Sister Jeanne O’Loughlin was a ‘wiser woman’ who made Miami a better place

Sister Jeanne O’Loughlin, a longtime Miami civic leader and former president of Barry University, died at age 90 in Michigan.
Sister Jeanne O’Loughlin, a longtime Miami civic leader and former president of Barry University, died at age 90 in Michigan. Florida Women of Achievement

There’s a good reason Sister Jeanne O’Laughlin was honored a few years ago as “The Power Nun,” the title of a 2015 documentary of her legendary work.

In a community that never seemed free of friction and tumult, O’Laughlin, the longtime and beloved leader of Barry University in Miami Shores, let her faith guide her, while flexing her muscle. She exhibited grace — and grit. A dazzling smile, a youthful giggle — and that firmly set jaw.

O’Laughlin, 90, died Tuesday in Michigan. She was a powerhouse who faced down cancer and controversy, a force for good, for fairness and for justice. She shattered glass ceilings, entering the male-dominated inner sanctums of the invisible, but influential, Non-Group, for instance, and We Will Rebuild, an organization that vowed to get Greater Miami back on its feet after Hurricane Andrew in 1992. She strong-armed distracted or dismissive officials into getting damaged black churches rebuilt in South Miami-Dade after the ferocious storm.

She joined the fight against illegal drugs and homelessness, while fighting for racial equality and the rights of immigrants.

She was resolute and courageous in confronting controversial issues of injustice, but she also had the courage to change her mind.

As a community leader, O’Laughlin jumped into the already fraught — and hostile — environment that spiraled out of the arrival of a frightened little boy from Cuba. Should the motherless Elián González be allowed to stay in the United States or be returned to his father in Fidel Castro’s Cuba? Whatever one’s answer, it was a figurative punch in the nose, a fist to the gut — fighting words.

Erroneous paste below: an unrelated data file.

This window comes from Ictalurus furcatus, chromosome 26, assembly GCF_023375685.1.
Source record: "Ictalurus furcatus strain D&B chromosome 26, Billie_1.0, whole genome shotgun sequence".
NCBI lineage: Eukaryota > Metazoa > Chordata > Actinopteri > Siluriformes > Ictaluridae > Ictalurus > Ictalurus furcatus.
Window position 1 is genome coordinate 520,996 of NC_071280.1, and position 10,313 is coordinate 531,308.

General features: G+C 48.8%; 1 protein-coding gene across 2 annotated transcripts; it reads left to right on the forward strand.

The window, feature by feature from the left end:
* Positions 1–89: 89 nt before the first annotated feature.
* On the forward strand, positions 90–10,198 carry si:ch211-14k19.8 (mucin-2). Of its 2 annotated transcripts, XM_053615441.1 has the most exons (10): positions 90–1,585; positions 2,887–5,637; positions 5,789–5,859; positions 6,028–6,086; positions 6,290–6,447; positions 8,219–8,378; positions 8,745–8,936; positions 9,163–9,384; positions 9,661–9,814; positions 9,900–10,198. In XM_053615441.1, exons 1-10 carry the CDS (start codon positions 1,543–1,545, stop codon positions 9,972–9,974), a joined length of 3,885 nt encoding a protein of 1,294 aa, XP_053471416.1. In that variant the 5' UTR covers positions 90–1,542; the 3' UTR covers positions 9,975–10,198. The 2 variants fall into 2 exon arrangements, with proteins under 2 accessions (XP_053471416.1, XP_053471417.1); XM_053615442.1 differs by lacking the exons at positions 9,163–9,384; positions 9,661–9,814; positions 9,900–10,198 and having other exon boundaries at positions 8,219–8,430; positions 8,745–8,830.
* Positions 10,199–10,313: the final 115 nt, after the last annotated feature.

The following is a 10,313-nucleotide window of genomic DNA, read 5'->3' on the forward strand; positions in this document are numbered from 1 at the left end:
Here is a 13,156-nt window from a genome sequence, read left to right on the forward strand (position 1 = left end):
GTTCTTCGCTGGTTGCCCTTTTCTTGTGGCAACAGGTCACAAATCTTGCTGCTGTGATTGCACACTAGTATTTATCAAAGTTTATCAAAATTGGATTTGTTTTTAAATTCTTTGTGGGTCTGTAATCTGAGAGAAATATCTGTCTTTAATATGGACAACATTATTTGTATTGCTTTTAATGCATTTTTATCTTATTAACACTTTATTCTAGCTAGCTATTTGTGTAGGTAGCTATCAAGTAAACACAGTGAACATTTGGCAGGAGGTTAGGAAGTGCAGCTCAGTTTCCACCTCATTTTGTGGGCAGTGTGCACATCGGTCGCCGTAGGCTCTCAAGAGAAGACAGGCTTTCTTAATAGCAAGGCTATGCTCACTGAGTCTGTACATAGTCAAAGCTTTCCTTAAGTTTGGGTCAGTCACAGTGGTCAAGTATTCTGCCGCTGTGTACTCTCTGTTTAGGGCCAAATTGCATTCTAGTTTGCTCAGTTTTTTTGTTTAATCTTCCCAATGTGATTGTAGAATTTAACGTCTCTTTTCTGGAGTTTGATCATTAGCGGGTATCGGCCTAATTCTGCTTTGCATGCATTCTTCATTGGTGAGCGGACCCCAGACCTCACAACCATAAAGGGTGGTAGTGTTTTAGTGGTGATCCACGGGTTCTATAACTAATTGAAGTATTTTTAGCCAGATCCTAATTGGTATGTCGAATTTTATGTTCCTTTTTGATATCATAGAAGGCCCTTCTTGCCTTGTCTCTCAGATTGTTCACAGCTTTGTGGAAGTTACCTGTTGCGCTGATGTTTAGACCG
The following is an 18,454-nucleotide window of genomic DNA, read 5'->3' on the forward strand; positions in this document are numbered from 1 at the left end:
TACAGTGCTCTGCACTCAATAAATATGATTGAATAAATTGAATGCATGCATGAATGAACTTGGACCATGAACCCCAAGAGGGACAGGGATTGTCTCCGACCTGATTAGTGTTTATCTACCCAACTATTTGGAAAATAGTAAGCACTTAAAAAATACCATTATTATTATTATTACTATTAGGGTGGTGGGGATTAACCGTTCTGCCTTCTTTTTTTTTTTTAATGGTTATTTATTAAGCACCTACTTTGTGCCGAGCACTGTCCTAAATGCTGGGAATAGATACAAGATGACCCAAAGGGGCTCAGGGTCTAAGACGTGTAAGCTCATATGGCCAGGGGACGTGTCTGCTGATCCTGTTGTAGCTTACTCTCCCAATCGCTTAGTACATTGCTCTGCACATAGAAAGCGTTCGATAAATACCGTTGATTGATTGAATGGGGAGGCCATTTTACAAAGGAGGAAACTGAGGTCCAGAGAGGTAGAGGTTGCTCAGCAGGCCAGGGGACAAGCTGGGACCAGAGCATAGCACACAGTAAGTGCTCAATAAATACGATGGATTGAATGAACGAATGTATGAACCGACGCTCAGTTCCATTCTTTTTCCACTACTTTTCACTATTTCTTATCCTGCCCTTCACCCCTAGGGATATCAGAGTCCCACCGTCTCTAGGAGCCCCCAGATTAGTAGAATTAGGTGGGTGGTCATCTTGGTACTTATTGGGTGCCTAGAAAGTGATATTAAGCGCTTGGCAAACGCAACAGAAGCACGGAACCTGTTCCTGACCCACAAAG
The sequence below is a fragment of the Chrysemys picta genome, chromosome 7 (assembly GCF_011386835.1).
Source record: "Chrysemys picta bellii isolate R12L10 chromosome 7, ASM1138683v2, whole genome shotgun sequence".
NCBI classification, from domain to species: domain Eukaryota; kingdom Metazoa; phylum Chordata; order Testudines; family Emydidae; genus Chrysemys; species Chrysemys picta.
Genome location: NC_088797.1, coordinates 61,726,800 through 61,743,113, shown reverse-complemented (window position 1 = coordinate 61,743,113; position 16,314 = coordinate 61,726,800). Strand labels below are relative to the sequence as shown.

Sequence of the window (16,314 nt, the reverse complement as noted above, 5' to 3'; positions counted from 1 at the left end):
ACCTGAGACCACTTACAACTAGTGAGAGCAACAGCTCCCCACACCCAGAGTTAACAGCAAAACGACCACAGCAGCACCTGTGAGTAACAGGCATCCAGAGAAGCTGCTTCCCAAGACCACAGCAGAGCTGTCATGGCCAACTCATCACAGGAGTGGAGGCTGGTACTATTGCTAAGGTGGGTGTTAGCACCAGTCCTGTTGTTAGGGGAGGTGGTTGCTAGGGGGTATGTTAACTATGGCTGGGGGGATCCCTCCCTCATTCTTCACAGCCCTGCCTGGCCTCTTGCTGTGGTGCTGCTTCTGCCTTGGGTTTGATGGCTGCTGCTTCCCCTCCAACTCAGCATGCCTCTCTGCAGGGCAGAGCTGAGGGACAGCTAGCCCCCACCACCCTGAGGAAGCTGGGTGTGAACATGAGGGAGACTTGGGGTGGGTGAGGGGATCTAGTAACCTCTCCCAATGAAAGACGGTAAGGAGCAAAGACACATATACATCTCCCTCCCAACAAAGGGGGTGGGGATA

In 2000, O’Laughlin hosted a meeting at her Miami Beach home between Elián and his two abuelas, flown in from the island. She entered the reunion neutral on the burning question. She emerged afterward convinced Elián should remain with his relatives in Little Havana.

She wrote in a New York Times op-ed: “I saw fear in Elián, and I became a wiser woman at that moment, wincing at my own naivete.”

The Cuban regime excoriated her decision. No surprise there. However, so did so many on this side for the Florida Straits, including friends, who thought O’Laughlin was wrong.

And she faced the firestorm as she did just about every other challenge in her life — with her head firmly planted on her shoulders and her heart always in the right place.

O’Laughlin’s most enduring gift might be the template of community engagement, fueled by community commitment, that she leaves.

Consider it a call to action to the rest of us — and there is no better way to honor the life of someone so giving of herself than to answer it.